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More Bulawayo firms facing shut down: Prof Ncube

Industry and commerce Minister Prof Welshman Ncube says more companies in Bulawayo are facing closure within the next 6 months due to unavailability of working capital.

Speaking at a Bulawayo Progressive Residents Association conference in the city, Ncube said a recent research by Confederation of Zimbabwe Industries (CZI) revealed that most textile industries in Bulawayo are facing shutdown.

He said the situation has also been worsened by failure by government to implement its $50 million Distressed Industries and Marginalised Areas Fund (DIMAF) initiative.

“You will realise that in April this year the Minister of Finance deposited $10million that was supposed to help Bulawayo Industry but none of it has been disbursed to anyone,” said Ncube.

“I can assure that as a ministry and as a task force on Bulawayo, every week we try and ensure that this money goes to Bulawayo.

“I will tell you that we met two days ago as a task force, and decided that that $10 million which has not been disbursed it will be disbursed subject to a cap of $200 000 as working capital. Some 49 companies will benefit if we implement this decision,” he said.

The minister also said at the moment his ministry is making efforts to prevent relocation of Hunyani Packaging from Bulawayo to the capital Harare which if not prevented is threatening to leave around 100 people jobless.

Amongst other factors that Ncube stated as being responsible for the continuous closure of industries both in Bulawayo and the nation at large are the following:

  • Buying power of citizens very low thus companies are forced either to relocate or close down totally and this contributes 13% to the industrial decline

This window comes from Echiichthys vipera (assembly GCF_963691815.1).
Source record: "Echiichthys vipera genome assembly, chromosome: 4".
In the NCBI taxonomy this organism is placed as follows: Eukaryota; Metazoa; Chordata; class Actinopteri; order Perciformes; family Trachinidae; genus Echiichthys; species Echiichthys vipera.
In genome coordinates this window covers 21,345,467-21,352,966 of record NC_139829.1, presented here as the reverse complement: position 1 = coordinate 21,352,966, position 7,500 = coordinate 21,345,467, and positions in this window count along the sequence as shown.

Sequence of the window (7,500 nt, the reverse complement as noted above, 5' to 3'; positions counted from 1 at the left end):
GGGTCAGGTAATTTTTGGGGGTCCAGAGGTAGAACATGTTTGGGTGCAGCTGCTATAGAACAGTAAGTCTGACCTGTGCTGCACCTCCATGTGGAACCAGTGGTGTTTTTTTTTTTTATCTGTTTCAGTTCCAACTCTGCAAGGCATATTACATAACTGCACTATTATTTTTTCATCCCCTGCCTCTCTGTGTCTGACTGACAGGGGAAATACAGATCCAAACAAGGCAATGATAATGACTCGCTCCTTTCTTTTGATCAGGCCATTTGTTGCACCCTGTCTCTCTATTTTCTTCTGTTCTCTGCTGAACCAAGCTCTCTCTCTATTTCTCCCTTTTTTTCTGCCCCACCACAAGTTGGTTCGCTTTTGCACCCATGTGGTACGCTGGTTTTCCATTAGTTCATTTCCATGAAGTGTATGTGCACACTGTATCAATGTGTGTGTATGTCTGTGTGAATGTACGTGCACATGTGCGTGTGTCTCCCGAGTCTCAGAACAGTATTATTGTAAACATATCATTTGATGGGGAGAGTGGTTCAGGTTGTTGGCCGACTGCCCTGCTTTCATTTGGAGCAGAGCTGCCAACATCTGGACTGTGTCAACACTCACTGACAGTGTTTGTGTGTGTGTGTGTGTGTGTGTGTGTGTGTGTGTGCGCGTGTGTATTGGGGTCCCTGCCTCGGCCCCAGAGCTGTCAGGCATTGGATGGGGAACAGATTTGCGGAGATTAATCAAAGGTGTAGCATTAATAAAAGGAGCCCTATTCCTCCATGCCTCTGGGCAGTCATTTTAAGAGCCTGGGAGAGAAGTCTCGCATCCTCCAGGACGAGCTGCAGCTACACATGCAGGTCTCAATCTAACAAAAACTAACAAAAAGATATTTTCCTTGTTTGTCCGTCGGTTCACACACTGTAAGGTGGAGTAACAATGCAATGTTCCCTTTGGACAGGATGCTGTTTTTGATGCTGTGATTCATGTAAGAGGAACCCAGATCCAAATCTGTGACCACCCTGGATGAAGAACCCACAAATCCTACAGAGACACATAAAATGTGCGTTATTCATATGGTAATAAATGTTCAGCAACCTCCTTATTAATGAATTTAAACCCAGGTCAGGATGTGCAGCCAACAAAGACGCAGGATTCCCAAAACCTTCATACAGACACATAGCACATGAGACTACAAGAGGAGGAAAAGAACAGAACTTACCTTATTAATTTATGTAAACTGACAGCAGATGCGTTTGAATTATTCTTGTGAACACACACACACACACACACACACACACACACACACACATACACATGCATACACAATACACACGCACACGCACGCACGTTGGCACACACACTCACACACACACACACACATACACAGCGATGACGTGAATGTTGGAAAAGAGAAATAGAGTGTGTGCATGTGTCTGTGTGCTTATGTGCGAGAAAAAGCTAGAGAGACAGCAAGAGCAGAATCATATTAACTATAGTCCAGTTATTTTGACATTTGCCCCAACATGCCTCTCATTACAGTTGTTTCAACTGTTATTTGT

• Locally produced goods are facing unfair competition from foreign goods. This is because most of them are priced at $1 for 2 thus buyers shun locally produced to go for the cheaper foreign goods. This contributes 10% decline.
  • Industrial infrastructure has been worn out as most industries are still using old fashioned machinery that break down more often. That he notes it contributes 11% to the decline.
  • Inconsistence in government policy eradicates investor confidence thus less people are willing to invest money in Zimbabwe.
  • Shortage of raw materials leads to shortage of locally finished goods thus supermarkets buy them from abroad and this has resulted in a $4 billion trade deficit whereby the country exports goods worth only $2 billion yet importing goods worth $6 billion.

    Professor Welshman Ncube speaking to residents

    [podcast]http://www.radiodialogue.com/wp-content/uploads/2012/11/Welshman-on-Industries.mp3[/podcast]

     

     

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4 comments

  1. Its a sad situation indeed, but I think if this DIMAF had been availed as early as it was approved then we could have avoided closure of a number of these firms.

  2. Tobias Vodloza Sibanda

    It appears the Ministry of Industry and Commerce has not done much to rescue the struggling firms in Bulawayo and as such, personally ngicinga the ministry is to blame. Approximately 20 companies have either shut down or relocated to esigodlweni sakwaMgo, why did the Ministry not attempt to rescue these companies the way they are trying for Hunyani? The task force has been meeting every week since April to ensure that the US$10 million deposited by biti is disbursed? And yet NOT EVEN A SINGLE DOLLAR OUT OF THE $10 million has been disbursed, kahle kahle kwenziwani kuleyo mhlangano bandla? As for the factors mentioned as being responsible for the closure/relocation of companies, are these factors strictly unique to Bulawayo, why are companies not relocating also from other cities to halale? Aayi I honestly don't understand, onolwazi akasize bo, mhlawumbe Economics ziyangiphica! Kumina the failure to disburse the funds is politically motivated and aimed at further crippling a marginalised Matebeleland!

  3. These people should come out clean on this DIMAF fund. If it's not for Bulawayo alone they should let us know the truth.

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